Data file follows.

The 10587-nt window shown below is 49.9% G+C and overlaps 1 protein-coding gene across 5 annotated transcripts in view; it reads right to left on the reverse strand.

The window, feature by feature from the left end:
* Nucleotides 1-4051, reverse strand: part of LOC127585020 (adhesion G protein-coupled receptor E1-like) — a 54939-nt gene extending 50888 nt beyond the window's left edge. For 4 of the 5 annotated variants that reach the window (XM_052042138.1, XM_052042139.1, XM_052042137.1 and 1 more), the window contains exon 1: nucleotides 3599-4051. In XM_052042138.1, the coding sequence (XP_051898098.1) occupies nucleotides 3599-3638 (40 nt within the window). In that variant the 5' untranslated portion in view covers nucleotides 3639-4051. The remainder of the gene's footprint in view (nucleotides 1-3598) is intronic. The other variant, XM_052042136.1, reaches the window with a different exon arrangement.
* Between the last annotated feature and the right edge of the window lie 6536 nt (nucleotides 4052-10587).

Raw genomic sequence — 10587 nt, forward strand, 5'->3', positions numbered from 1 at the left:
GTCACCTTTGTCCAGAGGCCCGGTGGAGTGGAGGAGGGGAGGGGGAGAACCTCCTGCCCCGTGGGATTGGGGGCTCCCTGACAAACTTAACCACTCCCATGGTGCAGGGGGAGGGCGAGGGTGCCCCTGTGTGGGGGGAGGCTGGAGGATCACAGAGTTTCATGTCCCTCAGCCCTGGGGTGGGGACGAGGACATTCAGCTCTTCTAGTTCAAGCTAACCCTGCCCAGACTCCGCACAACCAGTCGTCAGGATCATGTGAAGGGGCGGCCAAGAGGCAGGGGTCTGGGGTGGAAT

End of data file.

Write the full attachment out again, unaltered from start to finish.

The 10587-nt window shown below is 49.9% G+C and overlaps 1 protein-coding gene across 5 annotated transcripts in view; it reads right to left on the reverse strand.

The window, feature by feature from the left end:
* Nucleotides 1-4051, reverse strand: part of LOC127585020 (adhesion G protein-coupled receptor E1-like) — a 54939-nt gene extending 50888 nt beyond the window's left edge. For 4 of the 5 annotated variants that reach the window (XM_052042138.1, XM_052042139.1, XM_052042137.1 and 1 more), the window contains exon 1: nucleotides 3599-4051. In XM_052042138.1, the coding sequence (XP_051898098.1) occupies nucleotides 3599-3638 (40 nt within the window). In that variant the 5' untranslated portion in view covers nucleotides 3639-4051. The remainder of the gene's footprint in view (nucleotides 1-3598) is intronic. The other variant, XM_052042136.1, reaches the window with a different exon arrangement.
* Between the last annotated feature and the right edge of the window lie 6536 nt (nucleotides 4052-10587).

Raw genomic sequence — 10587 nt, forward strand, 5'->3', positions numbered from 1 at the left:
GTCACCTTTGTCCAGAGGCCCGGTGGAGTGGAGGAGGGGAGGGGGAGAACCTCCTGCCCCGTGGGATTGGGGGCTCCCTGACAAACTTAACCACTCCCATGGTGCAGGGGGAGGGCGAGGGTGCCCCTGTGTGGGGGGAGGCTGGAGGATCACAGAGTTTCATGTCCCTCAGCCCTGGGGTGGGGACGAGGACATTCAGCTCTTCTAGTTCAAGCTAACCCTGCCCAGACTCCGCACAACCAGTCGTCAGGATCATGTGAAGGGGCGGCCAAGAGGCAGGGGTCTGGGGTGGAAT